MODERATOR PRINCIPLES IN PRESENTATIONS AND IN PASSING ON A MESSAGE

1. “Good morning. I wish to open up the conference. After the chairperson’s lecture, we will break up into sub-groups. At 11:00 we will come back here for summaries….”

Common Mistake:

Presentation of a timetable and the structure of the meeting/presentation right at the beginning of the meeting/presentation.

Correction:

The opening is a moment of wonderful grace which is created by a curious audience which has specifically come to see the presenter and the uniqueness of his wares. There is no reason to waste this magical moment on boring headlines that can be sent by mail or with materials distributed to the audience before the beginning of the presentation.

What should you do?

Turn the opening stroke into something amazing by using an allegory, a personal story, a provocative experiment, a demonstration of a special project, a teaser question for the audience or an impressive quote — anything that can be done to “plant” the audience in its seat for the rest of the presentation, for the service of the message and in full compatibility with the message.

2. “We have a lot of material to go over today. We need to cover all the information and our time is short….”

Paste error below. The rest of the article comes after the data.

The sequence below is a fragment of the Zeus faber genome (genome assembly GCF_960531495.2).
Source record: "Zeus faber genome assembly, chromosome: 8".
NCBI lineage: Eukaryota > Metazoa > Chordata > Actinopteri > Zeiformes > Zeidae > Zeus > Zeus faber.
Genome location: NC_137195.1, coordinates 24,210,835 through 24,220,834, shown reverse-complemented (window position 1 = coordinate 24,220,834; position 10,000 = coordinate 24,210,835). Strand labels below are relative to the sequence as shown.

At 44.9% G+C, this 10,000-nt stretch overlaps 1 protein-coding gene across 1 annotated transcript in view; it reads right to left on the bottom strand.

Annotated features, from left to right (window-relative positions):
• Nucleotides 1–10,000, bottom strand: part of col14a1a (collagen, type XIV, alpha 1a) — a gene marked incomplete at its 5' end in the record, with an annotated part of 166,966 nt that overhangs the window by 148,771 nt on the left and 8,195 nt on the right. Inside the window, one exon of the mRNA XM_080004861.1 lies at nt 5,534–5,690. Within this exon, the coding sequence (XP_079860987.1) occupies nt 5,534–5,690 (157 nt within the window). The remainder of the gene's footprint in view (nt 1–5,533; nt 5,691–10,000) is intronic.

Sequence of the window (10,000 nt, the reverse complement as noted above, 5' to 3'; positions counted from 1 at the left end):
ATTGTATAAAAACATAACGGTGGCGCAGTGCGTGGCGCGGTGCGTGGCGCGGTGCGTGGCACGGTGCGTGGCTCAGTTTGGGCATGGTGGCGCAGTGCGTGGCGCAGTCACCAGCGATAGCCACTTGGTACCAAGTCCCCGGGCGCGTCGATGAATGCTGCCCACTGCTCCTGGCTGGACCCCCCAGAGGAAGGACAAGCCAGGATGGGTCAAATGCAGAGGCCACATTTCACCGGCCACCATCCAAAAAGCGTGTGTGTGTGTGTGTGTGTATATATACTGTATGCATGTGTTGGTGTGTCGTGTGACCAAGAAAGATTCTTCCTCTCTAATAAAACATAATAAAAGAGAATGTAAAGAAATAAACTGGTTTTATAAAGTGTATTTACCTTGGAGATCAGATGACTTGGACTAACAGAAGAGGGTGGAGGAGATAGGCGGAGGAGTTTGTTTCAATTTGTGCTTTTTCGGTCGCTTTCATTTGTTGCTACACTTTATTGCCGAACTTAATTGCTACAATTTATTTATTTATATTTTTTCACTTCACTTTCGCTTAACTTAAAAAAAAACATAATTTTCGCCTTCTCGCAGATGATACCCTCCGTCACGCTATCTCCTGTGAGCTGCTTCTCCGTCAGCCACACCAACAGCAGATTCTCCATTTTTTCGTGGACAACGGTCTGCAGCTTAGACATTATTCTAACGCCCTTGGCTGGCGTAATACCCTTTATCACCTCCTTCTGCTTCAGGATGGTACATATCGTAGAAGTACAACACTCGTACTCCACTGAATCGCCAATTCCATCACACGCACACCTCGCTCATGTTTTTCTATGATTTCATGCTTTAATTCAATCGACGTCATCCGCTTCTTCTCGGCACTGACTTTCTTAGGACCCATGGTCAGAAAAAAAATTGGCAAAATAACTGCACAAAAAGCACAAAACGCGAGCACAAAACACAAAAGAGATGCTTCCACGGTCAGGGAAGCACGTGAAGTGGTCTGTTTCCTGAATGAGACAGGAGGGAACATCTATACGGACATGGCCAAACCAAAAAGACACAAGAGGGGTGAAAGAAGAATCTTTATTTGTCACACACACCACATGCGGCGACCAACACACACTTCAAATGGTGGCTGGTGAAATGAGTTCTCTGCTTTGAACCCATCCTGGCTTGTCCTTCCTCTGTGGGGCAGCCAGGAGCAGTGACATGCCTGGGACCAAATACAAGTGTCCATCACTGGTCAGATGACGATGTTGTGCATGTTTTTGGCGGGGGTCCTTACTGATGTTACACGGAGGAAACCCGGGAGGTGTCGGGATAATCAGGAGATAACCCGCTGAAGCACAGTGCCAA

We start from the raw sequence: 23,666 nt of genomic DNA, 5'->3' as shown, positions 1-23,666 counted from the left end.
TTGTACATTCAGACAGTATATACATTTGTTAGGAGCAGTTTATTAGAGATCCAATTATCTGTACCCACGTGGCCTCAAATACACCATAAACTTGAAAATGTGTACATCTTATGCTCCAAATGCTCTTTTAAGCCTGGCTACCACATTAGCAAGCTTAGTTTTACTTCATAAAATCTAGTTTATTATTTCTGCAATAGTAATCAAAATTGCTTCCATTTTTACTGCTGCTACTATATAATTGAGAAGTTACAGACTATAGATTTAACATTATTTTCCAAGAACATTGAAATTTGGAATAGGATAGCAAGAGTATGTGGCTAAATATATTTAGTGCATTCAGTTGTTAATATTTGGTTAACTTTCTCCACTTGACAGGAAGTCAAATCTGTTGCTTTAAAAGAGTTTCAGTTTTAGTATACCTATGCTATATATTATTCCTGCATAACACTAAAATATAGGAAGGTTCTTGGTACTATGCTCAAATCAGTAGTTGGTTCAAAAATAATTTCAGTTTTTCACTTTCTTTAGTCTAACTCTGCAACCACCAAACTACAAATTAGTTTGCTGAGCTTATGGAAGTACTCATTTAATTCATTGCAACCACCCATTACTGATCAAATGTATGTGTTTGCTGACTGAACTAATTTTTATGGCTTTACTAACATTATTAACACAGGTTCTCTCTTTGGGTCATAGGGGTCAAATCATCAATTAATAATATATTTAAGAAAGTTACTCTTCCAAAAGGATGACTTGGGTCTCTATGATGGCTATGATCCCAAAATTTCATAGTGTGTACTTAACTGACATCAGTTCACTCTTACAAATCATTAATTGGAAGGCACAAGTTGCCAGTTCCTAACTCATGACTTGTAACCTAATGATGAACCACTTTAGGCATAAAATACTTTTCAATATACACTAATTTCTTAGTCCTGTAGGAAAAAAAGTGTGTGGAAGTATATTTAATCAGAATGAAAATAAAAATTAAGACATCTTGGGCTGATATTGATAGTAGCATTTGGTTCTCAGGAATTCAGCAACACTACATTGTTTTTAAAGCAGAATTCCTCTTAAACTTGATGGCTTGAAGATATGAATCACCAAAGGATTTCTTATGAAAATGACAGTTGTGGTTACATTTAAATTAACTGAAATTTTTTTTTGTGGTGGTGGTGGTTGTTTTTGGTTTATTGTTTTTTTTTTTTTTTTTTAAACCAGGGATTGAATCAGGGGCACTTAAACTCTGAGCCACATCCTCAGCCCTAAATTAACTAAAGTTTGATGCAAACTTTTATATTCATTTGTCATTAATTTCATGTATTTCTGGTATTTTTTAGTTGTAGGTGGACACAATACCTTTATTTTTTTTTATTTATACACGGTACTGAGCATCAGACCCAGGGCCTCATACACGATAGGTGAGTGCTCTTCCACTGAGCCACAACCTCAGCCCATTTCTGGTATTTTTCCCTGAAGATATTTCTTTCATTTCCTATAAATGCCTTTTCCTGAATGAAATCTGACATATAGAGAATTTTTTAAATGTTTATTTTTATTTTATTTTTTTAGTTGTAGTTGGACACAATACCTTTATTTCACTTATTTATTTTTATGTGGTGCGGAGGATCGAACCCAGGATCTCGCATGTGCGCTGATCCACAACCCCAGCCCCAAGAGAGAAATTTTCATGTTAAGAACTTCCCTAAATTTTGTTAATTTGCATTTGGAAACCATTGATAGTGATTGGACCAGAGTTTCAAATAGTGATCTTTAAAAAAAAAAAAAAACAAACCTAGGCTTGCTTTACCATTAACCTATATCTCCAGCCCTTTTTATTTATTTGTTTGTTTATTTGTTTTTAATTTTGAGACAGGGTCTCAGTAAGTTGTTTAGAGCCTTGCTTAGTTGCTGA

Widespread mistake:

To try to cover all the material.

Correction:

A good presentation can effectively pass on one message, perhaps two or three, but no more than that. If you try to pass on 30 messages, just a few will be absorbed and not necessarily according to the priorities of the presenter.

What should you do?

In order for the message to be properly absorbed as the presenter wishes, one should use only one message (at the very most a few) in order to prevent the audience from having free choice. In this way, we will know that the message that was broadcast is the message that has been received.

3. “In the end, you will understand (the token will fall for them …)”

Widespread mistake:

While it is true that there are some people in the audience who have objections, the presentation was created in an orderly manner and therefore, at the end of the lecture/presentation they will understand the intentions and their objections will end.

Correction:

The brain of the audience always objects and flashes –“Objection, objection, objection!!!” – and it doesn’t hear a word that you say (emphasis on a hostile audience). And while you are waiting for the token to fall (and for the audience to understand) no token has fallen and the only one who has been convinced is the presenter himself. Objections must be taken care of immediately, at the opening, while verifying implementation. Otherwise, the presentation will be presented in vain.

What you can do?

A provocative manner, which uses the principles of creative thinking, enables control of the audience’s objections and neatly turns objections into support.

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